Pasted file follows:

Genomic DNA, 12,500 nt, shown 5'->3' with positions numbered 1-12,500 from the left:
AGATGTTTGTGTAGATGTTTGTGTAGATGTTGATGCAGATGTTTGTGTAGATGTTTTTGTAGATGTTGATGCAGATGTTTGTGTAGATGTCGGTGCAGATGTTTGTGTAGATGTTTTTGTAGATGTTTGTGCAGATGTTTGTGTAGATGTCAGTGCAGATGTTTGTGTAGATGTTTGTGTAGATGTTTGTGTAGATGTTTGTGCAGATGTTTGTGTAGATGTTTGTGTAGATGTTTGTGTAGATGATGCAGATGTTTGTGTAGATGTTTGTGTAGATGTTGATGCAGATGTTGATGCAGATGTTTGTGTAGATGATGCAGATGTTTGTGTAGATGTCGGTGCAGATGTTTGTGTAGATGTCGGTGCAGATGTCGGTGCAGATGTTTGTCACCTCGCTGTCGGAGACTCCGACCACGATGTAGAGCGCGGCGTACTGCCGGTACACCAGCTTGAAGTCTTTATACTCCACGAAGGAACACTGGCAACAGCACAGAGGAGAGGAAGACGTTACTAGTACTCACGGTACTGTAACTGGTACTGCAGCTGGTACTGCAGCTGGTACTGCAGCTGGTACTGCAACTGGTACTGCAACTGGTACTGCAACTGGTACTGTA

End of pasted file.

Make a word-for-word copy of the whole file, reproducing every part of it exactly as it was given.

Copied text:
Genomic DNA, 12,500 nt, shown 5'->3' with positions numbered 1-12,500 from the left:
AGATGTTTGTGTAGATGTTTGTGTAGATGTTGATGCAGATGTTTGTGTAGATGTTTTTGTAGATGTTGATGCAGATGTTTGTGTAGATGTCGGTGCAGATGTTTGTGTAGATGTTTTTGTAGATGTTTGTGCAGATGTTTGTGTAGATGTCAGTGCAGATGTTTGTGTAGATGTTTGTGTAGATGTTTGTGTAGATGTTTGTGCAGATGTTTGTGTAGATGTTTGTGTAGATGTTTGTGTAGATGATGCAGATGTTTGTGTAGATGTTTGTGTAGATGTTGATGCAGATGTTGATGCAGATGTTTGTGTAGATGATGCAGATGTTTGTGTAGATGTCGGTGCAGATGTTTGTGTAGATGTCGGTGCAGATGTCGGTGCAGATGTTTGTCACCTCGCTGTCGGAGACTCCGACCACGATGTAGAGCGCGGCGTACTGCCGGTACACCAGCTTGAAGTCTTTATACTCCACGAAGGAACACTGGCAACAGCACAGAGGAGAGGAAGACGTTACTAGTACTCACGGTACTGTAACTGGTACTGCAGCTGGTACTGCAGCTGGTACTGCAGCTGGTACTGCAACTGGTACTGCAACTGGTACTGCAACTGGTACTGTA